Dallas Cowboys: Connor Williams may be too good to stay in Dallas

Connor Williams #52 of the Dallas Cowboys (Photo by Jim McIsaac/Getty Images)
Connor Williams #52 of the Dallas Cowboys (Photo by Jim McIsaac/Getty Images) /

What if I told you the Dallas Cowboys offensive lineman that everyone loves to hate, is actually too good for us? Because that’s likely to be the case with fourth year left guard, Connor Williams.

Entering the last year on his rookie deal, Williams is set to hit free agency after this season. The former left tackle out of Texas has never really “felt the love” in Cowboys Nation and is quite likely playing his last season in Dallas. Not because Dallas wants to upgrade. But rather because Connor Williams is too good for the Cowboys to afford.

Now, this may sound absurd to a large faction of the Dallas fanbase. For years, Williams has been the soft spot in an otherwise robust offensive line unit. How could he suddenly be too good for Dallas?

Connor Williams is one of the best guards in football and chances are the Dallas Cowboys will not be able to afford him

Here’s the thing – Connor Williams is actually good. Really good. He’s not Zack Martin dominant but he’s truly one of the best young talents in the NFL these days. While we’ve nitpicked his every mistake, expecting perfection and ignoring reality, he’s developed into one of the best young guards in the game.

On most teams , Connor Williams would be celebrated as the best interior lineman on their roster. On the Cowboys, fans are trying to push him out of town.

So why are Dallas Cowboys fans absolutely convinced he’s not good?  That’s a question in which I don’t have an answer. Maybe it was his slow start as a rookie that some can’t seem to get out of their minds. Maybe it’s one bad play here or there that we can’t seem to shake. Or perhaps it’s just unrealistic expectations set by future Hall of Famers Tyron Smith, Zack Martin, and Travis Frederick.

Whatever the reason, the criticism is ill-founded because Connor Williams is an asset who’s going to be hard to keep around beyond this season.

Pro Football Focus, folks who watch and grade every single snap throughout the season, rated Williams as the 16th highest graded guard last season. Keep in mind, NFL teams employ 64 starting offensive guards. Connor Williams graded out in the top 75th percentile.  On most teams , Connor Williams would be celebrated as the best interior lineman on their roster. On the Cowboys, fans are trying to push him out of town. It’s mindboggling, really.

The bulk of his criticism likely stems from his play strength. Even though Connor has grown as a player every single season as a pro, he still flashes those occasional lowlights that fans can’t seem to forget.

It’s similar to some of the criticism Dak Prescott has faced. The lowlights are rare (statistically) but they are memorable. This places an unbalanced weight on the bad plays and disproportionately skews our assessment overall.

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But like Prescott, all players make mistakes like this. If you watch and grade each play around the NFL you’ll find very few players are as flawless as Zack Martin. Most NFL guards fall victim to a bull-rush here and there. And the ones that don’t lose to a bull-rush, often lose to athleticism. At the end of the day, they all have their highlights and lowlights and the total body of work needs to be assessed for a fair grade.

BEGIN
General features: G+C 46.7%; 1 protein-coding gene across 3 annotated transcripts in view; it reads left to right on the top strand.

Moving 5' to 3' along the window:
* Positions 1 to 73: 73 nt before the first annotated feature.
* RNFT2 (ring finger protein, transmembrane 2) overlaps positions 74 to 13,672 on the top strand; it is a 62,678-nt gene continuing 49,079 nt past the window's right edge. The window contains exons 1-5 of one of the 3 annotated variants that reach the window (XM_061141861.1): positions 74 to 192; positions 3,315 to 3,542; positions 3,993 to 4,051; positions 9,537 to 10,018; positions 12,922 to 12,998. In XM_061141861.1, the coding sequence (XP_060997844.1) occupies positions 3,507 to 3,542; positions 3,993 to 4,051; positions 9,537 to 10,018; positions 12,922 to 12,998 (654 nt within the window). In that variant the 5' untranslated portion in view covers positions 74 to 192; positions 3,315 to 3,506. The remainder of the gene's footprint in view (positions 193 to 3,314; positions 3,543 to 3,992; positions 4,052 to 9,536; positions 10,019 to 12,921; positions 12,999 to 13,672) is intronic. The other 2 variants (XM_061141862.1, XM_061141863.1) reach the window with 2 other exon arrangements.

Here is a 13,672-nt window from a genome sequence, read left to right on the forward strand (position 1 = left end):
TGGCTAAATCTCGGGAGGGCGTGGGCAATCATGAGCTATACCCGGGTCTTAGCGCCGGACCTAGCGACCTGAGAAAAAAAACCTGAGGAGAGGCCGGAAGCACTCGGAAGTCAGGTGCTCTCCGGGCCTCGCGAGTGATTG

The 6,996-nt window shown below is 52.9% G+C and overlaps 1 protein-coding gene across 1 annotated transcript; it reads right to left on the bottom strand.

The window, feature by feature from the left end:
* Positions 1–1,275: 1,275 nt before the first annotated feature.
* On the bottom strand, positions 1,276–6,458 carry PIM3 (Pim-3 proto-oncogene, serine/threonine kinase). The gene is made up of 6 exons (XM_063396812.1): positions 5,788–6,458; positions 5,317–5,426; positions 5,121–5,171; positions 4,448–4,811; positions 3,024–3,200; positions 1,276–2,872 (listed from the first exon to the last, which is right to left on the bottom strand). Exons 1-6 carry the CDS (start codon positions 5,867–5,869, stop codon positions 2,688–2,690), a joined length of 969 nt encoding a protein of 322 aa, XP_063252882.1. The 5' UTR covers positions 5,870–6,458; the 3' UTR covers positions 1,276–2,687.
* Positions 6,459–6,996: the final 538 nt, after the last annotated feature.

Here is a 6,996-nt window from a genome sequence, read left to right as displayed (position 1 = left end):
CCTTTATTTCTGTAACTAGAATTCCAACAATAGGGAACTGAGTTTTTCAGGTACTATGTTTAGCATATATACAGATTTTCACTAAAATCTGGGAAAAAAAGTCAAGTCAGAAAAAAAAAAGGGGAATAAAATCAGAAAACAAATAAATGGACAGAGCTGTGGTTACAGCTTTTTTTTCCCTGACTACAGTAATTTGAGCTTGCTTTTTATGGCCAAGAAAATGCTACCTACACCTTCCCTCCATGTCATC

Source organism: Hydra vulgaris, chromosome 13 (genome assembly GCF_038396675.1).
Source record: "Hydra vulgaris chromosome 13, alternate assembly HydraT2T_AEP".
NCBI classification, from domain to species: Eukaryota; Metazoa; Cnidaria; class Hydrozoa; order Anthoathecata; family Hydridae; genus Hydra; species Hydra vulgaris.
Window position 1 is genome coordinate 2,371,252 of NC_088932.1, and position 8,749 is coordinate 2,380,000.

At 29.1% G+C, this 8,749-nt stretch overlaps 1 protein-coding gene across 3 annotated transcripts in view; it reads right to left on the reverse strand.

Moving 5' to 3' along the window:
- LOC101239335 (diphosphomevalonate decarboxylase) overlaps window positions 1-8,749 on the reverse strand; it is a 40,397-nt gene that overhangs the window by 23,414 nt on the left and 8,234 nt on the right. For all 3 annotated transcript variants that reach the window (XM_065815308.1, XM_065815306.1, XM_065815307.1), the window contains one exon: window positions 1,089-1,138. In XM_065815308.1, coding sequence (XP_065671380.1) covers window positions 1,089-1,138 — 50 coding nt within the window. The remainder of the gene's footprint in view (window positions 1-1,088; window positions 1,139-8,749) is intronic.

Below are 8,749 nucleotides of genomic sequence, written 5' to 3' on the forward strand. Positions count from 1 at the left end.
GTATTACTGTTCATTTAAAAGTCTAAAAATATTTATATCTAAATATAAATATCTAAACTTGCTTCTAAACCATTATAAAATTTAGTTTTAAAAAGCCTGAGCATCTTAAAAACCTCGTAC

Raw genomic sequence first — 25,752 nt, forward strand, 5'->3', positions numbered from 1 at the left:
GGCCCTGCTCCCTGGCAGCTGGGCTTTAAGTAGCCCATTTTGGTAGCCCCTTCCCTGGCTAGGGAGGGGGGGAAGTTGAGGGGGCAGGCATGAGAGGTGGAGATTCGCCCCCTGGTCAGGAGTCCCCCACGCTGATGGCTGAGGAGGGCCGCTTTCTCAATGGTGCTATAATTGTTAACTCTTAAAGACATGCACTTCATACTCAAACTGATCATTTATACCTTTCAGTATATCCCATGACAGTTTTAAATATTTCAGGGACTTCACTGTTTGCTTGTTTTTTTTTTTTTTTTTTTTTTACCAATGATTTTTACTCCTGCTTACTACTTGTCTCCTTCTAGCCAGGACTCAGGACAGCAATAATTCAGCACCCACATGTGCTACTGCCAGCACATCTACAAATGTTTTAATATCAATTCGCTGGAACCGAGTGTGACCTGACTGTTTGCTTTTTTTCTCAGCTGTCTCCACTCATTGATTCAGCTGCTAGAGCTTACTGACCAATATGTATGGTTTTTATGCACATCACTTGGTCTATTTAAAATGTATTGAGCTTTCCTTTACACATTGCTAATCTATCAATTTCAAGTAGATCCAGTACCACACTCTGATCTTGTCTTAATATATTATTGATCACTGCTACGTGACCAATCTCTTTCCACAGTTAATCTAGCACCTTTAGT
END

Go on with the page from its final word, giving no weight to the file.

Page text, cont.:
How expensive will someone of Connor Williams’ caliber be?

Looking at recent contracts we can get an idea of how much it will cost to retain Connor Williams. A couple big contracts were doled out to guards this offseason: Joe Thuney, PFF’s 10th  rated guard, signed for $16 million per year;  and Brandon Scherff, PFF’s 4th rated guard, was franchised for over $18 million. And then behind them we have Andrew Norwell, PFF’s 21st rated guard, at $9 million per year.

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It stands to reason, Connor Williams falls somewhere in between that trio of guards. So even by conservative estimates, he’d be $12 million per year range if he was a free agent this year. Now factor in the fact the salary cap dropped this offseason and the price of doing business next year is going to be much higher. So if Williams continues to perform as he has, expect well north of $12 million per year on his next deal.

Something to also keep in him is his age. Thuney, Scherff, and Norwell are all 29 and older. Connor Williams just turned 24-years old a week ago. 24! So he’s only scratched the surface of his potential and is still years away from his physical peak as an O-lineman.

I got news for Cowboys fans – when Connor Williams leaves Dallas, it will result in a downgrade at LG for the Cowboys, not an upgrade.

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Keep in mind, the best season of his career didn’t come because of elite talent around him, either. He became a top-8 left guard playing alongside a bunch of scrubs in 2020. No one was masking his flaws last year, that’s for sure. Williams played well in an otherwise disaster of a season last year. Let’s appreciate him while we have him

  • Published on 05/20/2021 at 16:01 PM
  • Last updated at 05/20/2021 at 14:04 PM